Instantaneous Center of Velocity

 

Extension of a rigid body: The extension of a rigid body refers to the operation of theoretically extending the body to fill all space. By this operation every point in space becomes a point of the body and as a result has a velocity associated with it. Since this is not an actual extension of the body, a theoretical extension does not influence how the actual body moves-it simply follows the motions of the actual body.

 

Instantaneous Center of Velocity (ICV): Any point on a rigid body or on its extension that has zero velocity is called the Instantaneous Center of Velocity of the body. Assuming one knows the ICV of a body, one can calculate the velocity of any point A on the body using the equation and recognizing that be definition . This gibes

 


 

 

In 2-D motion, if is in the plane of motion and is perpendicular to this plane, then one can use the scalar relation

 

 

Methods of finding the ICV:

 


        Given the velocity of point A on a rigid body and the angular velocity of the rigid body one can use the above equation to find the distance between the point A and the ICV. One can then draw a line perpendicular to the velocity and passing through A, and move along this line a distance to get to the ICV. The side on which the ICV is can be determined by the direction of the angular velocity.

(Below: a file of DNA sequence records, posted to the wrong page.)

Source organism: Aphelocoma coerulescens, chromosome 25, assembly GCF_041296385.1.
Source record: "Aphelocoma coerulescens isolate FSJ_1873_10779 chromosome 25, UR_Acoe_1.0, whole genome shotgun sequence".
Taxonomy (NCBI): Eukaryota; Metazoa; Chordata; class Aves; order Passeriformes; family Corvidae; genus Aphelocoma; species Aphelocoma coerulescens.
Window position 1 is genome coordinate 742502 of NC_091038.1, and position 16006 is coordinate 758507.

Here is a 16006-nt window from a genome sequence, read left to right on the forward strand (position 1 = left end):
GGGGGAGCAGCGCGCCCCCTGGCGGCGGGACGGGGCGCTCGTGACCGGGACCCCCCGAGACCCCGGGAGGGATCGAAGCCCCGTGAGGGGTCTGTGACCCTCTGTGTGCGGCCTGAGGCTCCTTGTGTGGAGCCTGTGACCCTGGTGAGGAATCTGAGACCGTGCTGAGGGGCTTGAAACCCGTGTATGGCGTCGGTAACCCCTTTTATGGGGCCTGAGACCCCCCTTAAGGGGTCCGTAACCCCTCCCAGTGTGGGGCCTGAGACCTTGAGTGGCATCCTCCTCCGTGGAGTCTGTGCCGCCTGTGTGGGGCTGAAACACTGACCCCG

Given the velocity of points A and B on a rigid body one can find the ICV by drawing a line perpendicular to and passing through A, and by drawing a line perpendicular to and passing through B. One of the following three cases will result

        The lines intersect at one point: The point of intersection is the ICV. The angular velocity can be calculated once the ICV is determined using the velocity of either point and its corresponding distance from the ICV.


 

        The lines are parallel (they intersect at infinity): The ICV is at infinity, and the angular velocity is zero since infinity times zero is the only way one can get velocities other than infinite. Therefore, the body is in pure translation and the velocity of the two points must be the same.

 


        The two lines fall on top of each other: One can find the location of the ICV using the proportionality of velocity and distance from the ICV to create similar triangles. This follows from


 

Example 1

Example 2

Example 3

Example 4

 

 

 


Mehrdad Negahban and the University of Nebraska, 1999-2002.

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Copy and distribute freely for personal use only

 

Department of Engineering Mechanics, University of Nebraska, Lincoln, NE 68588-0526